Two weeks ago, amidst a great deal of pomp and ceremony at a San Diego, California naval base, Australian Prime Minister Anthony Albanese signed off on the AUKUS submarine deal with the United States and the UK.

Under this extraordinary arrangement, Australia agreed to pay $368 billion for eight nuclear-powered submarines to be manufactured mostly in America and Britain. The staggered delivery dates stretch decades into the future.

The AUKUS pact, however, is not just about the purchase of a few over-priced submarines that may be technologically obsolete by the time they are built. The pact also firmly binds Australia to the wheels of the US and UK in respect of security issues in Southeast Asia.  More importantly, this week’s submarine deal represents an important shift in Australia’s foreign policy settings towards craven dependence on the US and UK, and away from its recent rapprochement with China.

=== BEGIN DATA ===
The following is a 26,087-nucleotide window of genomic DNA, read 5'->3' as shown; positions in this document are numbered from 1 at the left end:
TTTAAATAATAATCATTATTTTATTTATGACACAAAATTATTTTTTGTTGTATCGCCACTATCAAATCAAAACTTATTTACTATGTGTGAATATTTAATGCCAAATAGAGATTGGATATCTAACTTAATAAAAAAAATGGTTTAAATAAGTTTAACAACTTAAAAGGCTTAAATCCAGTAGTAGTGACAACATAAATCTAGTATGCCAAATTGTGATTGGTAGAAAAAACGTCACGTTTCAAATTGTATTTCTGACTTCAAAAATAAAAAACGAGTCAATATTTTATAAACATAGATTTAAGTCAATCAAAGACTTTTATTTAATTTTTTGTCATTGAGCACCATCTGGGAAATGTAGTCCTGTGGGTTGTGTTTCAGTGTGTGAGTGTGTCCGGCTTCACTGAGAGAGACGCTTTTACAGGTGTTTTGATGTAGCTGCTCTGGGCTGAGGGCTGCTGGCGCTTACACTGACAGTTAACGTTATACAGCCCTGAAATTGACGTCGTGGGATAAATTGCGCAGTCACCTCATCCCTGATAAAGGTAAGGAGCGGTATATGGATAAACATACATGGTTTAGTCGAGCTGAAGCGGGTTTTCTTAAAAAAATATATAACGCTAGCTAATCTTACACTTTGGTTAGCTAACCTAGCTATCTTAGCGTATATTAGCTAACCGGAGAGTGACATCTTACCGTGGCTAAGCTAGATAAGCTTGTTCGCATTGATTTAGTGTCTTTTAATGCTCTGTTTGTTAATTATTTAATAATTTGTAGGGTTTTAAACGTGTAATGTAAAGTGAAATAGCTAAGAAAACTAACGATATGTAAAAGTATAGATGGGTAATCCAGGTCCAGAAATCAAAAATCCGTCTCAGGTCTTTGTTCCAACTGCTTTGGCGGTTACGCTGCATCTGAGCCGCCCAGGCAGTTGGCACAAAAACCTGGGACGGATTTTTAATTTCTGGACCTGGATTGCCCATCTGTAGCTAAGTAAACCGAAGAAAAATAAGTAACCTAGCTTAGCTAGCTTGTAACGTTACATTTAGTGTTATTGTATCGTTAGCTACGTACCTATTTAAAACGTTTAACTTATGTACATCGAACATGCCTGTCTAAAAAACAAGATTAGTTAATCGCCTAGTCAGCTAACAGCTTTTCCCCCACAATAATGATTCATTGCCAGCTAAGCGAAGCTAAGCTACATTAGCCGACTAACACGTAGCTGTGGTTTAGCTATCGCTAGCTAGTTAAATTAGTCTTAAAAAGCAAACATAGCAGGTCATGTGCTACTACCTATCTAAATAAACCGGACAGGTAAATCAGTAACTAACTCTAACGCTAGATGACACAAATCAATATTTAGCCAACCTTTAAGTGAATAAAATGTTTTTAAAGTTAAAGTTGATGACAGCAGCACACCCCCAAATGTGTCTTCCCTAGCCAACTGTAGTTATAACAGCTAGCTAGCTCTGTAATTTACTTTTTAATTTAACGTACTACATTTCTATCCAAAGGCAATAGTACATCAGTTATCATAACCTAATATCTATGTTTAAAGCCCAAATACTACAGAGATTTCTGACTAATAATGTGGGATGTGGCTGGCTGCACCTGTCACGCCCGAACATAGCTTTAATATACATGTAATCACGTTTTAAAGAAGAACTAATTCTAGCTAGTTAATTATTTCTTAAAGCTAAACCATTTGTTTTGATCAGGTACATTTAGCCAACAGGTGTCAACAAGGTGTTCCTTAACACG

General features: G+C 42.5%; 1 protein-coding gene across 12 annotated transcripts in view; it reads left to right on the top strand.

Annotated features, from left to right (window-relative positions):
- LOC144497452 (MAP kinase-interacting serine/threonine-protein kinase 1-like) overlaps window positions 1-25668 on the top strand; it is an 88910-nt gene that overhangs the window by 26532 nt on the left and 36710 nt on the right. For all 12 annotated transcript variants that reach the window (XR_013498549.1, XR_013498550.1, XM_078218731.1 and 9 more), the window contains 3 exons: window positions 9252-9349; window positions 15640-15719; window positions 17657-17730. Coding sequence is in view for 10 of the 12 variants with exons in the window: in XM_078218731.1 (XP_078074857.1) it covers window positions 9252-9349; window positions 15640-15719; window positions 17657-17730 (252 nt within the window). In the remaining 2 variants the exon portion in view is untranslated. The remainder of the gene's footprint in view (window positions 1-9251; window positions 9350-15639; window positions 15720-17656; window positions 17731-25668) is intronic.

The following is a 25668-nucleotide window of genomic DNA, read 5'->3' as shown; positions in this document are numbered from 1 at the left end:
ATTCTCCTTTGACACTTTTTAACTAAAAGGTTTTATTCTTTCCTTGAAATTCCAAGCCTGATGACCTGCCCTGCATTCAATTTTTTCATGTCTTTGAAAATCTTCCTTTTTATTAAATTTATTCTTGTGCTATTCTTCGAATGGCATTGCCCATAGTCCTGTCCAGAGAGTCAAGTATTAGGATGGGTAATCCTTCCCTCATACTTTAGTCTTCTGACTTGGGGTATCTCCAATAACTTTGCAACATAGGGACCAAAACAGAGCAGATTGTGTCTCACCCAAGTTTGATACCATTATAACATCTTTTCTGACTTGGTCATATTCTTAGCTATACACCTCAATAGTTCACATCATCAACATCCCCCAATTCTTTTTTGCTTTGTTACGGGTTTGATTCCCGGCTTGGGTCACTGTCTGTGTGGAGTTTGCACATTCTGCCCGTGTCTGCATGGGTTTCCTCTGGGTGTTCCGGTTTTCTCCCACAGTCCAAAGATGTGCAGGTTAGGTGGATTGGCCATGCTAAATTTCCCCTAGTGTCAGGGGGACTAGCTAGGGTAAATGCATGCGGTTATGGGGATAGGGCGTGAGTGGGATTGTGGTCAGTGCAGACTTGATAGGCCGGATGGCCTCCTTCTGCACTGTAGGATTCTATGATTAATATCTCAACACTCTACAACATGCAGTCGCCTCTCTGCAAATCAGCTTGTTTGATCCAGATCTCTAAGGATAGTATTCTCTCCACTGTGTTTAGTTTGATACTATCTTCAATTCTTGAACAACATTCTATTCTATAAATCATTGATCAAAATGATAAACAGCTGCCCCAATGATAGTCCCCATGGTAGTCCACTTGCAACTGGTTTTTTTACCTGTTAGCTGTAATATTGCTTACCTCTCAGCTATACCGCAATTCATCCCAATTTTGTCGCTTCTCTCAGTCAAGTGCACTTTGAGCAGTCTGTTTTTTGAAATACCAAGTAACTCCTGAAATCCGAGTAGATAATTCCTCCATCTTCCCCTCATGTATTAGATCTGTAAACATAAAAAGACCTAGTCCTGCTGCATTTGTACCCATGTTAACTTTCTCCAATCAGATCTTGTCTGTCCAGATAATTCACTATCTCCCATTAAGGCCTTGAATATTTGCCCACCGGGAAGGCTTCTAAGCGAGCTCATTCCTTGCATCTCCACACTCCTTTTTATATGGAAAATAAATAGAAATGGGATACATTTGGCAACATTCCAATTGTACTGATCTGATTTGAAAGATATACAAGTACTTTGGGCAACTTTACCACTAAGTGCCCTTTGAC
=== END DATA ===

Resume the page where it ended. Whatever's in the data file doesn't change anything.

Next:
Footage of Prime Minister Albanese gazing in admiration at President Biden and Rishi Sunak in San Diego reflects perfectly the subservience that now characterizes Australia’s relationship with the US and UK.  “I am so honored to stand alongside you both,” he said.